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South Africa Holiday: Inyanga and Sangoma

A patient should ideally go to an inyangas armed with the knowledge of what muti they want. Otherwise they should start by consulting a sangoma (spiritual healers and traditional seers) who can determine the nature of the problem.

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Traditional doctors and spiritual healers are alive and well in South Africa. You will find it hard to find an African in South Africa who has not used one or the other in their recent past.

The Mai Mai bazaar is the oldest market in Johannesburg - dedicated to traditional herbs and healers.
InyangaThe sickly of the city flock here to have their ills, physical and spiritual, divined and treated by traditional healers.
According to Bhekabantu Ngema, a 58-year old "inyanga" (traditional doctor) who has lived in Mai Mai since 1967, patients should ideally come to inyangas with the knowledge of what muti they want.
"Otherwise," says Ngema, "they should start by consulting sangomas (spiritual healers and traditional seers) who can determine the nature of the problem. Only then can we as healers help with the appropriate medicine, or help establish contact with your ancestors."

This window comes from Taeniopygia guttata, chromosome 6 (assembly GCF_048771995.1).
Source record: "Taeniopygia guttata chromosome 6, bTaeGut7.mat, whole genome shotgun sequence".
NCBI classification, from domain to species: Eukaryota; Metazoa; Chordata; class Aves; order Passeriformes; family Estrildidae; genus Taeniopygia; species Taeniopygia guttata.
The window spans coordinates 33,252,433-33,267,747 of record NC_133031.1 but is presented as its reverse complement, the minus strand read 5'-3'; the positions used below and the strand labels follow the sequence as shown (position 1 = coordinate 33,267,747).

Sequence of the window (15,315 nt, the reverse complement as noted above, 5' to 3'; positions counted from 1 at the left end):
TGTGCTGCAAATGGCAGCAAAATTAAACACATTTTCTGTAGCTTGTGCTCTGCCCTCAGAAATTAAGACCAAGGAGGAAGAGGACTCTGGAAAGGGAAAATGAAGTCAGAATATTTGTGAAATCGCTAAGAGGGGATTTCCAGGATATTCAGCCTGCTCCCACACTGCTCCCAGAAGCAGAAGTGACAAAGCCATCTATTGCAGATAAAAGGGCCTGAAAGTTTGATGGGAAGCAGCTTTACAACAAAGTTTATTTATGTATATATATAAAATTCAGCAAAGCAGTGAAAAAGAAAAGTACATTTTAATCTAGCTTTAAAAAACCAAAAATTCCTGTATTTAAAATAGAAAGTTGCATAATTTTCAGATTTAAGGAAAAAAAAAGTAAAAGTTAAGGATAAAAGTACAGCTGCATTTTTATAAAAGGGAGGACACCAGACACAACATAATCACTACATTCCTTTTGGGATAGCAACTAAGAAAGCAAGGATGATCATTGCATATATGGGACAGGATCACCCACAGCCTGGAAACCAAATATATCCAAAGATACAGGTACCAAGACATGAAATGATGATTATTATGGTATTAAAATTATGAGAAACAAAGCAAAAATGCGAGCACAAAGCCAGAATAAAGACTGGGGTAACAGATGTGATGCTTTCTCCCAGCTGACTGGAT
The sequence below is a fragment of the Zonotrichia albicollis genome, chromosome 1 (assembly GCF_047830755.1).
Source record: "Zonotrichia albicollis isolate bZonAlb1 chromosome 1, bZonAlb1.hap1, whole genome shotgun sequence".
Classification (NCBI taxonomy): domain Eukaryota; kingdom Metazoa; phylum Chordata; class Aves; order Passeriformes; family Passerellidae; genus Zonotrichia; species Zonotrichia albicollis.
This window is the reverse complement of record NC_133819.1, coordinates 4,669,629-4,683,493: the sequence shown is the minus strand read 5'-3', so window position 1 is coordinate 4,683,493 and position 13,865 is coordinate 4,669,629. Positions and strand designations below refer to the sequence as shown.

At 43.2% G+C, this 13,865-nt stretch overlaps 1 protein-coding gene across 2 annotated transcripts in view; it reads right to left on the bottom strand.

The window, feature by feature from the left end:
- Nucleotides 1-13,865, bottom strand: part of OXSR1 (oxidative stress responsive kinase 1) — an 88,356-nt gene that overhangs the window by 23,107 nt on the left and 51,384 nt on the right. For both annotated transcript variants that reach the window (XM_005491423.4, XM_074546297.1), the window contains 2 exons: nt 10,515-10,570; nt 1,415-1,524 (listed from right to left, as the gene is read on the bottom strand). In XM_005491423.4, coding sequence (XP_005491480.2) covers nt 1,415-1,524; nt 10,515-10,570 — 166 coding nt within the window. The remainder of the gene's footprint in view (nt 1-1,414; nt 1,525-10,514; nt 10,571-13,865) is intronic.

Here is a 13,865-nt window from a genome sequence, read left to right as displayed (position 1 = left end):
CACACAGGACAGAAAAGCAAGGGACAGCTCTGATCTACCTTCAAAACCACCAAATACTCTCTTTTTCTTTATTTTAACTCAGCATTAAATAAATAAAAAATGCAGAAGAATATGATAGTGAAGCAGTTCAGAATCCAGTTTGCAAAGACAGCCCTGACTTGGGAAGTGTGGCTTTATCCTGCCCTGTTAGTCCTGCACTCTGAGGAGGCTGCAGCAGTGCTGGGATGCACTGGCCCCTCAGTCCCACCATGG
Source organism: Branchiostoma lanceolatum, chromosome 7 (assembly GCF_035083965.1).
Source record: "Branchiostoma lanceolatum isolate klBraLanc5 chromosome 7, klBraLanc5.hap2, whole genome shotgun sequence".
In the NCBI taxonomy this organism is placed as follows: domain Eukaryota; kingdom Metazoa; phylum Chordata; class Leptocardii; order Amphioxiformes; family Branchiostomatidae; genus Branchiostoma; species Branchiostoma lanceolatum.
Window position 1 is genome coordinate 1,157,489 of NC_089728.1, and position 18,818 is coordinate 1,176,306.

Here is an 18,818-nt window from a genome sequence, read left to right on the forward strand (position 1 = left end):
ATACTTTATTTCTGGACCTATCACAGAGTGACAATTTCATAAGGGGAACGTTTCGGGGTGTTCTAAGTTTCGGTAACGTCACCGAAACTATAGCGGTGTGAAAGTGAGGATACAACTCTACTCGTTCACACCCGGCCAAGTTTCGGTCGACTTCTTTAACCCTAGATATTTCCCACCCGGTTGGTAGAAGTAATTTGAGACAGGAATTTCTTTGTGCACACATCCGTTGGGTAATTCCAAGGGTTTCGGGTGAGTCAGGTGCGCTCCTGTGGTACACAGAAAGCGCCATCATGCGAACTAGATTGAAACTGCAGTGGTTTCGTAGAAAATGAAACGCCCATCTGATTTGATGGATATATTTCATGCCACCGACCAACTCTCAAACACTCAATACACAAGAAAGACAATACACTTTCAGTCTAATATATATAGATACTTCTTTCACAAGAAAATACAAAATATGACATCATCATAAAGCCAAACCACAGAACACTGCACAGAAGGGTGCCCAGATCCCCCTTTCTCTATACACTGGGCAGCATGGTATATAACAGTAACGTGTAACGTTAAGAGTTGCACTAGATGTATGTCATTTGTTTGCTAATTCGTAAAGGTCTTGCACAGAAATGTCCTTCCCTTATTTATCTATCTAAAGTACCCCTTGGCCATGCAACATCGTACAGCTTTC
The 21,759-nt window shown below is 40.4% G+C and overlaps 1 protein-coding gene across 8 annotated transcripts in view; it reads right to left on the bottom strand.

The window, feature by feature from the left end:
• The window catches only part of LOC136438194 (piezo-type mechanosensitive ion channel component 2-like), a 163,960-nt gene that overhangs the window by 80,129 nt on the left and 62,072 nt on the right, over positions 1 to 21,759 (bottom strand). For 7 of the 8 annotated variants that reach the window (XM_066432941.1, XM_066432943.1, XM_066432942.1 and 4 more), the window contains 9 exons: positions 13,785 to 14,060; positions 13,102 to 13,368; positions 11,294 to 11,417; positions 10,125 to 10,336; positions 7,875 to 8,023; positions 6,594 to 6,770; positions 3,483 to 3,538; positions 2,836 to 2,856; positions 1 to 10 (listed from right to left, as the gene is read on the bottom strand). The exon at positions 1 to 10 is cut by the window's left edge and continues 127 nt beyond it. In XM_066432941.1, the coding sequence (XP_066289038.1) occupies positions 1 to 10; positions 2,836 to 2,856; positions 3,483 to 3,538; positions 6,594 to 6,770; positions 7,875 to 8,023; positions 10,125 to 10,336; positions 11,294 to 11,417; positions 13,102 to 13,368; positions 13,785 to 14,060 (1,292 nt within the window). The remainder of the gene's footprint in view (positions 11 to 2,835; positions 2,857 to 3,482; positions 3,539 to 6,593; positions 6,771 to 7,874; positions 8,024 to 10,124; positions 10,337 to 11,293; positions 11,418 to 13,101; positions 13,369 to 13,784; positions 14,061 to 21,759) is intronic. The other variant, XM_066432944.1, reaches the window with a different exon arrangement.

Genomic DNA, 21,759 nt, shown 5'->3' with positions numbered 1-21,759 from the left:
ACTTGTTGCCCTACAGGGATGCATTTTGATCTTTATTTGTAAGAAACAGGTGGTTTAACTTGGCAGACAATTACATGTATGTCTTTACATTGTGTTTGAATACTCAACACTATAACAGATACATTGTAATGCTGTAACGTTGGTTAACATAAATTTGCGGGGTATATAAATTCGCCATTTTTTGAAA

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Traditional medicine
Sangomas, says Mkhwanazi, normally detect two kinds of bad luck. One is inflicted through witchcraft, usually by a jealous rival, the other is caused by unhappy ancestors. It is here that patients are counselled to slaughter a beast to appease and rekindle relations with the ancestors.
"In other words, sangomas diagnose and prescribe, while we inyangas generally heal, although we can also prescribe, depending on the nature of the problem or whether our ancestors give us the power to help a patient," explains Ngema.
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